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I have a few step-up converter modules such as

supposedly based on the MT3608 IC:

There seem to be clones/identical ICs available, such as SX1308:

I am aiming for a battery operated (two alkaline cells, so 3..2 V input, 3.3 V output) circuit with an "off" current of around 1 µA. According to the datasheet, the EN pin set to 0 V (GND) should achieve exactly this - however, depending on input voltage and feedback resistor divider (= output voltage) setting, this varies between 0.1 to 0.2 mA, which corresponds to the quiescent current for the PFM mode of operation.

I'm testing at Vin=4.6V, Vout=10V, no load. Input current is approx. 1 mA when EN at Vin. With EN at 0V, Vout corresponds to Vin.

From that it seems the IC does go into shutdown, but simply fails to fulfill the specs?

Of course, the feedback voltage divider causes about 50uA at that input voltage, regardless of the IC's consumption, so it's probably not suitable anyway.

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  • \$\begingroup\$ Please post a schematic of what you are talking about. \$\endgroup\$
    – Andy aka
    Apr 14 '20 at 16:01
  • \$\begingroup\$ @Andyaka Sorry, I have no schematic of the module. I suspect it is identical to the one given in the datasheet. The module has the EN pin connected to Vin, so I cut that trace. \$\endgroup\$
    – handle
    Apr 14 '20 at 16:07
  • \$\begingroup\$ You need to find someone who is prepared to make a guess then. \$\endgroup\$
    – Andy aka
    Apr 14 '20 at 16:14
  • \$\begingroup\$ @Andyaka I am looking for someone with experience with this part. \$\endgroup\$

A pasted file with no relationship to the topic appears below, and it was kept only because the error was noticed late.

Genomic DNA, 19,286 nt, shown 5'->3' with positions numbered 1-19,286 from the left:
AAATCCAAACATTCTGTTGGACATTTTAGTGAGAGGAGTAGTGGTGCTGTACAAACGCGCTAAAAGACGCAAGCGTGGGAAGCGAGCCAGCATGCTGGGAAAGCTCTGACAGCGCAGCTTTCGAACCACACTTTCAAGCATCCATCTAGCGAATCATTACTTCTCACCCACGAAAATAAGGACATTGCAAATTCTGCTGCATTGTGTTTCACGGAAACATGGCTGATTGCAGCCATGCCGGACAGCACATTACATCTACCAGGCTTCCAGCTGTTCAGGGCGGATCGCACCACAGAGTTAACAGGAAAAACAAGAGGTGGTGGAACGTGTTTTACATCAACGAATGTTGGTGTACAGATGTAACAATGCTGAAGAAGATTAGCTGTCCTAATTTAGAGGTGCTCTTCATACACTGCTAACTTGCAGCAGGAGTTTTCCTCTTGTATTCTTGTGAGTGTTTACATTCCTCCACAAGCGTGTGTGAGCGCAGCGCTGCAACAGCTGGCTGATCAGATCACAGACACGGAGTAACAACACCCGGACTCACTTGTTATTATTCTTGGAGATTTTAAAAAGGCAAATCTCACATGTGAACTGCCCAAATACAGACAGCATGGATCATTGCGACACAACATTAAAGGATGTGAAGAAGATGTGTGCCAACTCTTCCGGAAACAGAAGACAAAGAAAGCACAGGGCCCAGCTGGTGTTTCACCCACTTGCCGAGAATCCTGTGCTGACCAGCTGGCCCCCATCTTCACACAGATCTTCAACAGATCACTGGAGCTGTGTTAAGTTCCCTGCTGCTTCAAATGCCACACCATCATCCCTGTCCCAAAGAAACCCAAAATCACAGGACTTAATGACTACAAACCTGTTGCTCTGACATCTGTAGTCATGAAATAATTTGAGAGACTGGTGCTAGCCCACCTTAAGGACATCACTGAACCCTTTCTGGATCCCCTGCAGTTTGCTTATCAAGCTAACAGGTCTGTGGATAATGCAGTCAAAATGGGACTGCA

– handle
    Apr 14 '20 at 18:15
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Not sure if you still care, but...

I think you'll find that the schematic for those modules is shown here: https://www.youtube.com/watch?v=zJJcdptSH80&t=151s

The datasheet states the FB pin leakage is 1-50nA, so you should be able to reduce the current through your resistor divider to e.g. 1uA.

It's possible that the MLCC are leaky; you can desolder them to check if they are increasing Iq during shutdown.

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  • \$\begingroup\$ Thanks, that video also was the topic of hackaday.com/2019/01/27/… (also see comments). The video's author states "... my version will reduce that current to about 60 micro amperes ..." (from transcript) and as such appears to confirm my findings. According to the schematic in the video, it has a larger inductor and smaller capacitors in comparison to the datasheet's "typical application". I've used a high-side MOSFET to switch power to my whole circuit including the boost module, resulting in negligible current when off. \$\endgroup\$
    – handle
    Mar 8 at 11:45

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